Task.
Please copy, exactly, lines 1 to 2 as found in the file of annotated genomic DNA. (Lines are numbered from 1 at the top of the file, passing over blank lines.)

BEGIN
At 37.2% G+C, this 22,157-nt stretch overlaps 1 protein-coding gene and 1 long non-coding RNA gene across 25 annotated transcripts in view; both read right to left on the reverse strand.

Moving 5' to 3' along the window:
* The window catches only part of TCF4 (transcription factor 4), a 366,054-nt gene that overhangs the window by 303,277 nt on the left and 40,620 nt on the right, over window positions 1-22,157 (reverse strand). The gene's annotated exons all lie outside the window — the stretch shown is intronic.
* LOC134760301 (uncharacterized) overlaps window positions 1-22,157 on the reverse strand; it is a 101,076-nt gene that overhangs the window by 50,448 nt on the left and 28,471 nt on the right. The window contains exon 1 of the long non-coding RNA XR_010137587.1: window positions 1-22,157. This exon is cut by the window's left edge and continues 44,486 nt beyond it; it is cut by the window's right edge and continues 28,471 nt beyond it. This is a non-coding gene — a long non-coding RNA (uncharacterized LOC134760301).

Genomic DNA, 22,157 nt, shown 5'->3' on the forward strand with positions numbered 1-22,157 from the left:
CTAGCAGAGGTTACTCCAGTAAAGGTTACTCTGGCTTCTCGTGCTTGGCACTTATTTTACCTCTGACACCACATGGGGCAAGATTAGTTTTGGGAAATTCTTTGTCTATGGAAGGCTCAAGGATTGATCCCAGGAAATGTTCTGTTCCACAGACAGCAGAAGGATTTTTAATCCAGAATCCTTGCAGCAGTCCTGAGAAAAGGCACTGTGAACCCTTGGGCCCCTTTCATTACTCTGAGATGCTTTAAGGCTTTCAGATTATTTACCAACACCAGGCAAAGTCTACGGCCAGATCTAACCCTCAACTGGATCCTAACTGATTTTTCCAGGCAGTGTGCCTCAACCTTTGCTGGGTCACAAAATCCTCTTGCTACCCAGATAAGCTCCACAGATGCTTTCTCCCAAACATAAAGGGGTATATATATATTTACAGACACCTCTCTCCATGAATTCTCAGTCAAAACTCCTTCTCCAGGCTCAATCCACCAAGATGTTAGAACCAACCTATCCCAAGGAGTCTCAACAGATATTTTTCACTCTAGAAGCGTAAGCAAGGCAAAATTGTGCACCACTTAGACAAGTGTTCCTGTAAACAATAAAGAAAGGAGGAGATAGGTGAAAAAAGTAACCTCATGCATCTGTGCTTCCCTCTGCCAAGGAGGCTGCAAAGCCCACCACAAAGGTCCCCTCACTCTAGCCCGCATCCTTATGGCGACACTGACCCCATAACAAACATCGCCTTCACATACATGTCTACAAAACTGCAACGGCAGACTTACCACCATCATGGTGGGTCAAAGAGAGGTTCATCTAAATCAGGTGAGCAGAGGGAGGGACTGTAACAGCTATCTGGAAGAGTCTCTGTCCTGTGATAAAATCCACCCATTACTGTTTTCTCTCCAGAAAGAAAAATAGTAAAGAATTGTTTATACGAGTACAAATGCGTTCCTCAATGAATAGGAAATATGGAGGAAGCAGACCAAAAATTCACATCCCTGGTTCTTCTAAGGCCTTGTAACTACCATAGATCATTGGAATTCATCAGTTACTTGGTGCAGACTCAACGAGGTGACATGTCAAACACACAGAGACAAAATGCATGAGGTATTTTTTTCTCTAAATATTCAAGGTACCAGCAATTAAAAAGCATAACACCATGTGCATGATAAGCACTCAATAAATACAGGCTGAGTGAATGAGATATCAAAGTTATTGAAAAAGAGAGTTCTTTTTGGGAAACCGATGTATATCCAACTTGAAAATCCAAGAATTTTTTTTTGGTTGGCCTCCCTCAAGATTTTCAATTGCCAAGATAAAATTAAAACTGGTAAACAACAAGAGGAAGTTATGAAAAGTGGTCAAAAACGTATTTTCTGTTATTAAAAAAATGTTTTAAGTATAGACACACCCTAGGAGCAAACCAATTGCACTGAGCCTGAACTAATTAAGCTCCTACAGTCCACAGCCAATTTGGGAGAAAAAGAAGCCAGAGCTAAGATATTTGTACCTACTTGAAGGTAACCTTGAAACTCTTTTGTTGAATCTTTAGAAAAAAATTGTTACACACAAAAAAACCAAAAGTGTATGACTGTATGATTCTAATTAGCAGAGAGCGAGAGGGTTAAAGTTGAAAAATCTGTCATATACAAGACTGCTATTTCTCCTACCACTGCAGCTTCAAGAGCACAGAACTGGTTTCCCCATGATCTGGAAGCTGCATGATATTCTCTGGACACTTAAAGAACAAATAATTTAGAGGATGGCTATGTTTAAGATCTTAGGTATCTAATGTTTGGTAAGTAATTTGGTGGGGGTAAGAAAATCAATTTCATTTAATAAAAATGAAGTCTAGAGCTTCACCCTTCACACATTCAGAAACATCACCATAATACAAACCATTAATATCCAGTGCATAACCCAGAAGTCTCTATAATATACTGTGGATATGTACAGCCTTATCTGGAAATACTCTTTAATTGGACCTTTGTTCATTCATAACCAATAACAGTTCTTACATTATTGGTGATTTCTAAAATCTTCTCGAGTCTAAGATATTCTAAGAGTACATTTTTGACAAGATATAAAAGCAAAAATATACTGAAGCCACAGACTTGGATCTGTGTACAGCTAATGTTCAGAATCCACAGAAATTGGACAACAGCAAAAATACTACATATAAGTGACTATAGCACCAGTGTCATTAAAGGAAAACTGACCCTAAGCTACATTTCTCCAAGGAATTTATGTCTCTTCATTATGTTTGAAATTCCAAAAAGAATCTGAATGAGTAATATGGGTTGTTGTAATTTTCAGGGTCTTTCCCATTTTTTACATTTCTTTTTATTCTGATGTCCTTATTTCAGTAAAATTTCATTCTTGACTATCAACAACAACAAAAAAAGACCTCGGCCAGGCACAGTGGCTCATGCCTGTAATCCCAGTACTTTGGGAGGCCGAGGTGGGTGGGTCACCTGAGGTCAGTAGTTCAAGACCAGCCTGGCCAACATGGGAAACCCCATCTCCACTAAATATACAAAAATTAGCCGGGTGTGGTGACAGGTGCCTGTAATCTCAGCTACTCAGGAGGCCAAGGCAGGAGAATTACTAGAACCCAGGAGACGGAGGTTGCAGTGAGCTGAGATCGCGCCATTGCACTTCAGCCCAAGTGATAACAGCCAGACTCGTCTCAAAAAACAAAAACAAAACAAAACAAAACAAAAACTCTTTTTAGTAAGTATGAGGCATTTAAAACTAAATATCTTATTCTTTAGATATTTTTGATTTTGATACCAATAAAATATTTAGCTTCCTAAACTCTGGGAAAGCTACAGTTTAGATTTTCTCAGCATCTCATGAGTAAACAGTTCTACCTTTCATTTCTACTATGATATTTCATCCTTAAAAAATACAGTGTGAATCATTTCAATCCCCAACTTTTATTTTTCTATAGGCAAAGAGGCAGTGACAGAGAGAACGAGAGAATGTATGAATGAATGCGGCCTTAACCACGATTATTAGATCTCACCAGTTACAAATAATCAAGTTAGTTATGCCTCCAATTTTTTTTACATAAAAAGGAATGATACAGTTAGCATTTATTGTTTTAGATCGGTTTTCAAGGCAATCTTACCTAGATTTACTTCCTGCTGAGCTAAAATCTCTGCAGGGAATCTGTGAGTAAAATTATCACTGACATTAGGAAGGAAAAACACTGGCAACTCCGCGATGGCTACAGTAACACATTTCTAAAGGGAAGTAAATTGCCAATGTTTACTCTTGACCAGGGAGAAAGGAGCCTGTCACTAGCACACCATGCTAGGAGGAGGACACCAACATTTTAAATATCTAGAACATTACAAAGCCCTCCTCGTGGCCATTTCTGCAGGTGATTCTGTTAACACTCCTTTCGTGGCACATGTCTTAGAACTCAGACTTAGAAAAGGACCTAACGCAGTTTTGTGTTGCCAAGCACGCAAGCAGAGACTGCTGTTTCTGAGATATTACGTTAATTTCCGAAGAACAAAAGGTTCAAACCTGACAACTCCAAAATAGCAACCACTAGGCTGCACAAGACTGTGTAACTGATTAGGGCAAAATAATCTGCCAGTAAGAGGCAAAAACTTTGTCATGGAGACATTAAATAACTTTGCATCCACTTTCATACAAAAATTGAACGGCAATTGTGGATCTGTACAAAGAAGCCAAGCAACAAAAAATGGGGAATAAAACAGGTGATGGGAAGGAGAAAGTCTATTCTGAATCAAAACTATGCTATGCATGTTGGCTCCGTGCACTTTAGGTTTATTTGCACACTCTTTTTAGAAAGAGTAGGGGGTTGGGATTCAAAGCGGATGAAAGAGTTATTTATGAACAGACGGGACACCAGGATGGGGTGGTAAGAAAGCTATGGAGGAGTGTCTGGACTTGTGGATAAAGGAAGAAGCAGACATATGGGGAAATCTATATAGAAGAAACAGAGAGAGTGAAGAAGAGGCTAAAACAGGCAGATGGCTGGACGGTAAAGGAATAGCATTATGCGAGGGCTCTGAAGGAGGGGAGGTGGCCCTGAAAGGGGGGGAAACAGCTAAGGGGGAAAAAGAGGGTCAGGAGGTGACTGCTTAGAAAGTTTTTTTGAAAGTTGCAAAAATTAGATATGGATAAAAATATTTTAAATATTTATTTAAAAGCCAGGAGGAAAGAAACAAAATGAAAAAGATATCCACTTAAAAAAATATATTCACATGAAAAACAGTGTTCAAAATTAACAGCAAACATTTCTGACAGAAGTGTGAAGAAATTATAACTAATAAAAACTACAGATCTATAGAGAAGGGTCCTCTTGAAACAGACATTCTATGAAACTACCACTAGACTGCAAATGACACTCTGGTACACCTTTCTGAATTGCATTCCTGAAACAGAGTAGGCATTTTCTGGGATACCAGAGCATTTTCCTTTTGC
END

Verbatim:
At 37.2% G+C, this 22,157-nt stretch overlaps 1 protein-coding gene and 1 long non-coding RNA gene across 25 annotated transcripts in view; both read right to left on the reverse strand.

Moving 5' to 3' along the window: